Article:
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With Malice
     

With Malice

4.0 10
by Eileen Cook
 

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For fans of We Were Liars and The Girl on the Train comes a chilling, addictive psychological thriller about a teenage girl who cannot remember the last six weeks of her life.

Eighteen-year-old Jill Charron's senior trip to Italy was supposed to be the adventure of a lifetime. And then the accident happened. Waking up in a

Overview


For fans of We Were Liars and The Girl on the Train comes a chilling, addictive psychological thriller about a teenage girl who cannot remember the last six weeks of her life.

Eighteen-year-old Jill Charron's senior trip to Italy was supposed to be the adventure of a lifetime. And then the accident happened. Waking up in a hospital room, her leg in a cast, stitches in her face, and a big blank canvas where the last 6 weeks should be, Jill comes to discover she was involved in a fatal accident in her travels abroad. She was jetted home by her affluent father in order to receive quality care. Care that includes a lawyer. And a press team. Because maybe the accident...wasn't an accident. Wondering not just what happened but what she did, Jill tries to piece together the events of the past six weeks before she loses her thin hold on her once-perfect life.
 
 

Editorial Reviews

Publishers Weekly
04/11/2016
A tragedy during a senior class trip to Italy shatters the lives of two best friends in Cook’s engrossing tale of innocent lies and intentional deception. Jill Charron and Simone McIvory have been friends since fourth grade—Jill is the studious one from a wealthy family, while Simone is the natural leader with the infectious personality. Yale-bound Jill saw the Italian adventure as a way to experience the world with Simone at her side, but when she wakes up in a hospital bed, the last six weeks have been erased from her memory: the trip, the car crash that caused her injuries, and, worst of all, Simone’s death. Whisked back from Montepulciano to the U.S., Jill is in the middle of a complicated criminal case and a psychological minefield where her lost memories are concerned. As her rehabilitation progresses, the Italian authorities threaten deportation, and questions of false memories and outside motivations loom. Cook (Remember) believably portrays the struggles of girl who had it all and is left to pick up the pieces of a life she isn’t sure is hers. Ages 14–up. Agent: Barbara Poole, Irene Goodman Literary Agency. (June)
From the Publisher

An Entertainment Weekly “Seriously Scary Summer Read”

"A creepy, satisfying thriller..."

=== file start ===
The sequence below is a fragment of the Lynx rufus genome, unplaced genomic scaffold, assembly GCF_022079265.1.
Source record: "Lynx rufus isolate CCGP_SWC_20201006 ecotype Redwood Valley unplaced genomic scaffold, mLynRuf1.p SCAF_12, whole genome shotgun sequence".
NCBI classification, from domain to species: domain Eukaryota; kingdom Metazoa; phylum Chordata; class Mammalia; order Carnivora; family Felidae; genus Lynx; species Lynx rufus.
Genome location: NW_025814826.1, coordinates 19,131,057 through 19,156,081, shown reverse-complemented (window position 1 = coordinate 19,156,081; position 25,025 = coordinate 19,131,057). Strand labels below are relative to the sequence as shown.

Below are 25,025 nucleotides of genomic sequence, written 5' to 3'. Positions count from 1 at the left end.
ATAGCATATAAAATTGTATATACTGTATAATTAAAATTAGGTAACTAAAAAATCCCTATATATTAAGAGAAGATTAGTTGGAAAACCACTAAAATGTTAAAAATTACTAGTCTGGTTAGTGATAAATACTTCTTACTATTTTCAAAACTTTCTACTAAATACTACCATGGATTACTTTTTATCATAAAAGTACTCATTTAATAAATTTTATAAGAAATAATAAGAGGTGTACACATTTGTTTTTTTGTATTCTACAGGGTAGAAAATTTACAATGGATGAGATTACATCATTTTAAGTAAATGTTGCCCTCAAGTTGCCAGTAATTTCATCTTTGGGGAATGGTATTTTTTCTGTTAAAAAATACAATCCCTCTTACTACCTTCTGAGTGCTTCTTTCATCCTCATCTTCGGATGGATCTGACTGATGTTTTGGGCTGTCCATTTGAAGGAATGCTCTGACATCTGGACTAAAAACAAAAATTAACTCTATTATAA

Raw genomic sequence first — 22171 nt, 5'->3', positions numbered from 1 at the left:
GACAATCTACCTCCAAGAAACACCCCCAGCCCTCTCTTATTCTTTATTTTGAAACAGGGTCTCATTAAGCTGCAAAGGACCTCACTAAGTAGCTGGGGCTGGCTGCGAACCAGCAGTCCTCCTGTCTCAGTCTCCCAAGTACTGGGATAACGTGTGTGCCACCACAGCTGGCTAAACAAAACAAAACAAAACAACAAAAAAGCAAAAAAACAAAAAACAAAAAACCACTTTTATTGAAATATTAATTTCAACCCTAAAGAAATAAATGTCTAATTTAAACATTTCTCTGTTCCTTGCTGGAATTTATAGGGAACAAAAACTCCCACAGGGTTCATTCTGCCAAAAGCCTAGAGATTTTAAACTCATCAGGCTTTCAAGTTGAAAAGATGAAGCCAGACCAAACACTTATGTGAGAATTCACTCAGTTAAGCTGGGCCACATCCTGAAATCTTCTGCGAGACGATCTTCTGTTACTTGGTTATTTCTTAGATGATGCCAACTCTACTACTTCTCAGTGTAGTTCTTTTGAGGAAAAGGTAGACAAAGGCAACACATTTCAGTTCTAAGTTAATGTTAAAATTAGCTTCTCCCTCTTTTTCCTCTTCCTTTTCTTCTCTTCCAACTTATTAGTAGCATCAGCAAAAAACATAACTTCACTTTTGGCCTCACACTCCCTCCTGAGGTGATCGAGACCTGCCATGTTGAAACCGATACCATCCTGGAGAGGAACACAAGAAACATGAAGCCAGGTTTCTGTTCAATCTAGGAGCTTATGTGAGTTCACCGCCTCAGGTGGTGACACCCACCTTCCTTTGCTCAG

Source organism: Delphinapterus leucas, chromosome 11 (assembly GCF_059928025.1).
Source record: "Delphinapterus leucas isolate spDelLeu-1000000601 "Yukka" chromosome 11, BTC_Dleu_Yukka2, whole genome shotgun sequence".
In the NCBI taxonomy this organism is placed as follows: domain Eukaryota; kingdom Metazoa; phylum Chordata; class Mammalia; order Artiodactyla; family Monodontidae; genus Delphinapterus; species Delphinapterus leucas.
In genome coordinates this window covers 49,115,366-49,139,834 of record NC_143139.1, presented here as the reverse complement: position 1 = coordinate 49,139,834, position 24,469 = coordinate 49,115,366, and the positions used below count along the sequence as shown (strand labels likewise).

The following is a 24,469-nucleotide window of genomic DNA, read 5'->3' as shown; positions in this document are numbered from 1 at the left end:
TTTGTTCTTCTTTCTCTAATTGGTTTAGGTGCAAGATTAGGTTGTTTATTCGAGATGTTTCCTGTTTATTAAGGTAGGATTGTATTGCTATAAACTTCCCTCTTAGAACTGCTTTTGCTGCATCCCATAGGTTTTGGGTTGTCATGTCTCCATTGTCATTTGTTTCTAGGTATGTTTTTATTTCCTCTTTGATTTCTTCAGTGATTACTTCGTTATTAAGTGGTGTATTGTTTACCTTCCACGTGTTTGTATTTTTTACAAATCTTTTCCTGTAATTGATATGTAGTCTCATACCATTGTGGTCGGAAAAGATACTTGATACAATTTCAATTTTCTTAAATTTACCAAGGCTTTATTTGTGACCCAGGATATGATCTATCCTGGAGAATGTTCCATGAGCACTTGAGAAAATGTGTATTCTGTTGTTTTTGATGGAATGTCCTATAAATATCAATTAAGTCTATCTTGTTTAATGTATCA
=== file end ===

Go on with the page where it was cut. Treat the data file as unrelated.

–Entertainment Weekly

"This multimedia project is a perfect thriller to stow in your beach bag.”
–TeenVogue.com

"Prepare for lots of twists, right up until the very last chapter."
–Seventeen.com

“[A] page-turning psychological thriller.”
–Bustle.com

"For those who like a suspenseful and riveting novel.”
–Glitter Guide

“This book will have you turning pages as you try and decide what you believe and who you can trust.”
–Parade.com


• "Cinematic scene breaks and propulsive reveals will keep the pages furiously turning in this slow-burning but explosive thriller."
–Booklist, STARRED review

"[With Malice] is a page-turner, and the ending is unsettling—let the reader beware."
–VOYA

"A solid thriller that will leave readers guessing until the very last page."
–School Library Journal

"Cook believably portrays the struggles of girl who had it all and is left to pick up the pieces of a life she isn’t sure is hers."
–Publishers Weekly

"The hoopla surrounding the accident is played well, reminiscent of the real-life Amanda Knox trial. Jill's past-tense narration is complemented by Justice for Simone blog posts, police transcripts, text messages, email, Facebook comments, and Crime Watch episodes, through which details of their frenemy-ship and what might've happened emerge."
–Kirkus

"The story is twisty, well-written, and so powerful that I felt as though I was reading about a true crime. Is there anything more complex or vicious than a teen girl? Especially one with secrets."–Chevy Stevens NYT Bestselling author Still Missing and Those Girls

"Some books you read and forget immediately. Some you finish and want to start again immediately. This is one of the latter. Staggeringly smart, just enough sexy, and virtually seamless."–Terra Elan McVoy, author of Edgar Finalist, Criminal 
VOYA, June 2016 (Vol. 39, No. 2) - Kathleen Beck
Jill awakens in a hospital bed with a head injury, a broken leg, and no memory of how she got there. On a student trip to Italy, she gradually learns that she was in a car wreck in which her best friend, Simone, died. But Simone was not even supposed to be in Italy, and Jill had not rented the car. Through a variety of means—straightforward narration, e-mails, texts, interviews, newspaper articles, blog posts—a complex picture of Simone and Jill’s relationship emerges. In their friendship, Simone was the risk-taker and Jill the quieter, responsible one. Sometimes Jill had to take the rap for Simone or play second fiddle, but she did not mind. When people start suggesting that Jill deliberately caused the accident, she is outraged. Jill’s psychologist warns her about false memories, but as the clouds of confusion slowly lift, Jill begins to wonder, Could her accusers be right? Cook’s previous novels address issues of friendship, romance, and deception. Fans expecting a mystery/thriller/teen rivalry story will find upended expectations and a morally ambiguous conclusion. There are echoes of the actual case of American student Amanda Knox, accused of murdering her roommate in Italy. The complex plot bogs down at times as readers unravel the various viewpoints, with an occasional false note (“snatched from the bosom of her family”?). Jill’s Latina hospital roommate and confederate, Anna, and Jill’s mom are hastily sketched. The story is a page-turner, and the ending is unsettling—let the reader beware. Purchase this book where the author is popular. Reviewer: Kathleen Beck; Ages 12 to 18.